Current Projects: Unipolar Depression
Depression Surge in Adolescence & Gender Differences: Biocognitive Mechanisms
Why does depression surge so dramatically in adolescence, especially for females? Despite the great scientific and public health significance of this question, the mechanisms underlying the surge in depression and emergence of gender differences in depression during adolescence remain elusive.
This project is relevant to NIMH’s mission to understand the causes of depression in youth, role of minority and gender status in depression, and targets for early intervention. The aims of this project are to examine the generality to African-Americans of this surge in depression and emergence of gender differences as well as to examine the mechanisms underlying these developmental phenomena from the perspective of an innovative cognitive vulnerability X transactional stress model, embedded within a normative adolescent brain and cognitive development context.
To this end, a large-scale prospective, longitudinal study of 12-13 year old community youth (evenly divided between males and females and Caucasians and African-Americans) and their parents is being conducted. Assessments of the adolescents’ cognitive vulnerabilities (negative cognitive styles, rumination, self-referent information processing, autobiographical memories), normative cognitive development (executive functions – attention, working memory, decision-making, future orientation), early childhood stressors, racial identity, and psychiatric diagnoses are conducted at Time 1 and yearly thereafter. Assessments of depressive and anxiety symptoms, stressful life events, hopelessness, emotional abuse and peer victimization, emotional clarity, body image, perceived discrimination, and pubertal status occur every 6 months. In addition, assessments of parental psychopathology, maternal cognitive vulnerabilities, and parenting styles are also obtained at Time 1 and yearly.
Results will have very significant implications for prevention of depression. Knowledge of mechanisms underlying the adolescent surge in depression would suggest interventions for short-circuiting it and the great impairment it portends for young adulthood. Specifically, results will suggest optimal features of preventive interventions for depression in youth regarding: identification of youth to target, timing, psychological or biological processes to target, and interventions for girls vs. boys and African-Americans vs. Caucasians.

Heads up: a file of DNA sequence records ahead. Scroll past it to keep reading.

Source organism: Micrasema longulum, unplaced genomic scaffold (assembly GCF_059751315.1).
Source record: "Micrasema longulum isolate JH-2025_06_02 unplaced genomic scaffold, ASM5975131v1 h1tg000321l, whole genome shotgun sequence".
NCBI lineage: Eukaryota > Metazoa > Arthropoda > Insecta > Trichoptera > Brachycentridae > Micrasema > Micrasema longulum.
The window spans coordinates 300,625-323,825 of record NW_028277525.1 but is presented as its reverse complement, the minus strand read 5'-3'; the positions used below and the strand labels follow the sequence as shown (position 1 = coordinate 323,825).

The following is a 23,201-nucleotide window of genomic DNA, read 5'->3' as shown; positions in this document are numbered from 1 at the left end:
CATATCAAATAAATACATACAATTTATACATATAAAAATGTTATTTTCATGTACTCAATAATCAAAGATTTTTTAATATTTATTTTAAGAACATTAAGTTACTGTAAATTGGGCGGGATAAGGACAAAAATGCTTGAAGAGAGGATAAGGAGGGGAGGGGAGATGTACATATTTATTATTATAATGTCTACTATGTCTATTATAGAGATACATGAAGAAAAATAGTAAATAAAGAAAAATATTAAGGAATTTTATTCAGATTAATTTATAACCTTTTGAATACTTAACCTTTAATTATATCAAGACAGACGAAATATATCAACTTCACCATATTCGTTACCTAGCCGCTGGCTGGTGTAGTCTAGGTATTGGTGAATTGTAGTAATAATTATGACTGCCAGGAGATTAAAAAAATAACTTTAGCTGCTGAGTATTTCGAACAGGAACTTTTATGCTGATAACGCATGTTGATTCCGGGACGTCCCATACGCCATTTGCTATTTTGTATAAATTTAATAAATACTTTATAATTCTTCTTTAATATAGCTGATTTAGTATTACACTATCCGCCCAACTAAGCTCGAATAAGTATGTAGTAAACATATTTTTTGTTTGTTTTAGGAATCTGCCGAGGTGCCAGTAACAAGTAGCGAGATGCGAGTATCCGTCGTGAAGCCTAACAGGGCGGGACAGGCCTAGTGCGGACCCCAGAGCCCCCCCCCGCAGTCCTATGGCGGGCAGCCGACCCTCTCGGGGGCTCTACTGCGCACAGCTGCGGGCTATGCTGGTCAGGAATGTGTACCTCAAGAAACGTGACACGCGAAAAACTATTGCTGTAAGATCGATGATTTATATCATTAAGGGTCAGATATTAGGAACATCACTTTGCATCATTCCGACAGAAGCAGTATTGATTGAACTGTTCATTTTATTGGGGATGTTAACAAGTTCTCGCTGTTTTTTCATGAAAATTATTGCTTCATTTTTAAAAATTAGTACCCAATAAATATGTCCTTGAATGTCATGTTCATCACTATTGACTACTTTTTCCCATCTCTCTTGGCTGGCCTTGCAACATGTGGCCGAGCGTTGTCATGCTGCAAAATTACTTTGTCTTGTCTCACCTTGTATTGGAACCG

Risk for Adolescent Depression: Stress, Cognitive Vulnerability, and Inflammation
Rates of depressive symptoms and diagnoses rise markedly between ages 15-18. Despite the scientific and public health significance, the mechanisms responsible for the adolescent surge in depression are not fully understood.
Cognitive vulnerability – stress models have contributed importantly to our understanding of the increased incidence of depression in adolescence; however, these models do not adequately explain some of the somatic symptoms or incorporate biological stress mechanisms through which cognitive vulnerability evokes depression. A separate exciting body of research on immune correlates of depression has highlighted the role of proinflammatory pathways; yet, only some depressed individuals exhibit inflammation. This project provides a novel and compelling integration of the cognitive vulnerability – stress framework and the proinflammatory model of depression as applied to adolescence. The research has the potential to solve puzzles and limitations faced by both models when considered separately. The findings may help to account for the full spectrum of depressive symptoms and identify cognitively vulnerable individuals as especially likely to evince signs of cytokine dysregulation and increased reactivity to stressful events. Moreover, it is known that early childhood adversity contributes to both the development of cognitive vulnerability and a proinflammatory bias. The primary goal is to determine the role of inflammatory states in combination with cognitive vulnerabilities, stress, and childhood adversity as contributors that underlie the rise in adolescent depression.
A multiwave, 4-year prospective study will be conducted with an existing, well-characterized community sample of 300 adolescents, including similar numbers of males and females and Caucasians and African-Americans, just reaching the critical age when the dramatic rise in depression begins. We will conduct yearly blood draws to assess proinflammatory and regulatory cytokines (a multicytokine array of 7 cytokines) and C-reactive protein (CRP), in parallel with ongoing assessments of life stress and depression and anxiety symptoms every 6 months. Cognitive vulnerabilities and depression and anxiety diagnoses will be obtained yearly, along with a history of childhood adversity in this unique cohort of urban adolescents. We also will examine interleukin-6 (IL- 6) reactivity to an acute stressor (Trier Social Stress Test) to determine how individual variation in cognitive reactivity translates into increased IL-6 release.
This project fills a crucial knowledge gap about normal development of immunity in adolescence and its role in the dramatic rise in adolescent depression. It may lead to novel interventions for depression that target cognitive influences on cytokine responses to stress, as well as pharmacological manipulations of cytokines to address symptoms such as fatigue, anhedonia, and withdrawal.